Painting with Light: Vermeer’s Interior Scenes
The monthly ArtSmart Roundtable brings together some of the best art-focused travel blogs to post on a common theme. This month we picked an abstract topic – Light. Check out all the creative stories below!
I timed my last international trip perfectly. My entire 12 hour lay-over in Amsterdam would be devoted to seeing the newly renovated Rijksmuseum. It was definitely worth powering through the jet-lag to visit this incredible collection in its elegant new galleries!
While looking at the Dutch masterpieces in the main gallery including Vermeer’s Woman Reading a Letter, Mr. Tourist asked innocently, “So why are Vermeer’s paintings so famous?”
Without even hesitating I answered, “It’s how he painted light.”
The painter Johannes Vermeer (1632-1675) was active during the Golden Age of Dutch art. While a contemporary of Aelbert Cuyp, Frans Hals, and Rembrandt, Vermeer’s style and aesthetic was very unique. In general, his paintings are small and depict intimate domestic scenes focusing on a single figure. The majority of Vermeer’s 35 paintings appear to have been set in the exact same room and for good reason. This room has a big window that not only illuminates but creates the critical atmosphere of each painting.
Vermeer’s work shows an masterful understanding of how to depict light on objects. Most days in Vermeer’s room the light is indirect and so figures and objects are depicted in a soft focus as the light rolls over them. Sharp details are only obvious in fairly direct light, but painters at the time often ignored this effect in pursuit of realism. Vermeer also creates delicate shadows in this indirect light. In “Woman Reading a Letter” for example, the diffuse light from the window creates soft shadows in the woman’s face, hands and clothing. Vermeer also understood that lighting changes our perception of objects and colors. The blues, yellows, and flesh tones subtly change hue in the light.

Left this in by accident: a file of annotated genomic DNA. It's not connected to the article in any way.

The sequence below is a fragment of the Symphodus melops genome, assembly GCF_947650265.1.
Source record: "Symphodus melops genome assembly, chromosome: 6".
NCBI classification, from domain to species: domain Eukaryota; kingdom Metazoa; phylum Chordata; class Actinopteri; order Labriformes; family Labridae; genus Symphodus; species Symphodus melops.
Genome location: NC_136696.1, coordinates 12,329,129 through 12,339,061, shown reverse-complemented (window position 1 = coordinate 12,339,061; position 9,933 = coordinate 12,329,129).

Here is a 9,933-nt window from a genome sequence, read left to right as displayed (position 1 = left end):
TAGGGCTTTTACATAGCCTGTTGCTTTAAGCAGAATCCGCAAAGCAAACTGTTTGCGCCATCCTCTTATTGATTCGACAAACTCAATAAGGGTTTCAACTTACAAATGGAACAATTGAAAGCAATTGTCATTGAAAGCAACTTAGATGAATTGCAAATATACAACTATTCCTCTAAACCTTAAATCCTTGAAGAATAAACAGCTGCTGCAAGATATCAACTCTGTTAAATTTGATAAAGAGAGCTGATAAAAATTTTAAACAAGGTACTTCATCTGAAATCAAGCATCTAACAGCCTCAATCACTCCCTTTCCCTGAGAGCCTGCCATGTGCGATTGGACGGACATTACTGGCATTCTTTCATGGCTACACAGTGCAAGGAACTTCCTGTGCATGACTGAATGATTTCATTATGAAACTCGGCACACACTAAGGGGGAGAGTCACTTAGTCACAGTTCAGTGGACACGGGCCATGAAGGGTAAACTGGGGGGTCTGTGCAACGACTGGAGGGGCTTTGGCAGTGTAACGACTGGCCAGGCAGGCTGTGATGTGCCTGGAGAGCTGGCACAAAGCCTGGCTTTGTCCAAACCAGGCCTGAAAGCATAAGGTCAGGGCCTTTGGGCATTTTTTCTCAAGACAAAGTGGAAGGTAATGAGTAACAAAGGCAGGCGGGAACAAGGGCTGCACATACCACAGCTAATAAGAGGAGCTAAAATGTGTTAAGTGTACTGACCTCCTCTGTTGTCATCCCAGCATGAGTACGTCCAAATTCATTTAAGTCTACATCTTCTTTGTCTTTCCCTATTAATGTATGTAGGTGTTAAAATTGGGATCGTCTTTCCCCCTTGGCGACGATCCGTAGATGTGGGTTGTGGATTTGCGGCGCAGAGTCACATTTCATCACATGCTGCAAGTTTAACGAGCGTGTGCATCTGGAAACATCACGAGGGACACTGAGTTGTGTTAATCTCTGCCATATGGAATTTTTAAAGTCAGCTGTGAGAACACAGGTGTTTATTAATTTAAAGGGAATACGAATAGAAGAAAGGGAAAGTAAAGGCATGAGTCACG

Not all of Vermeer’s paintings are done in mid-day light either. In “Girl with a Lute”, the late afternoon light pulls shadows across the woman’s face and then from the curtains onto the walls. The scene is intimate, serene and incredibly naturalistic in the accurate portrayal of light.
Vermeer also used light to structure the compositions. In “Officer and Laughing Girl” above, the shadowed back of the gentleman dominates the lower diagonal of the piece. This presence contrasts greatly with the illuminated face of the eager young woman.
While at the Rijksmuseum, we walked back and forth between Vermeer and other interior scenes from the same period. Vermeer’s images seem soft and ephemeral next to the sharper contemporary works. I should note that these other pieces are gorgeous too, each loaded with detail while still balanced. The other artists were just focused on depicting everyday life and were not as diligent about capturing the effect of light on materials.
In Pieter de Hooch, “A Woman with a Child in a Pantry”, there are open windows and shadows in the pantry, but where is the light on the figures coming from? This image does not explore how light effects the appearance of the woman and her kitchen. The light is a means of presenting this scene but is definitely not the focus of the piece. Dutch art collectors at the time like landscapes and interior scenes that looked like their own homes and so images like Pieter de Hooch’s were very popular.
Many great artists have made there career on the depiction of light. Caravaggio (1571 – 1610) and his followers used extreme light and dark to create drama. In many ways, I much rather prefer Vermeer’s subtle use of light. Still, quiet moments may be the most most difficult to capture and convey to viewers. Standing in the presence of a Vermeer, I find myself slowing down and absorbing the richness of the space. Suddenly the mundane chore of weighing jewelry becomes very interesting – as long as you view it in the correct light.
For the rest of the June ArtSmart Roundtable, see:
- Ashley of No Onion Extra Pickles – A Celebration of Light: Ghent in 2015
- Murissa of Wandertraveler – Learning to See the Light in Vicenza Italy
- Pal & Lydian of Art Weekenders – Vija Celmins Photorealistic Double Reality
- Jenna of This is My Happiness – The Light of Venice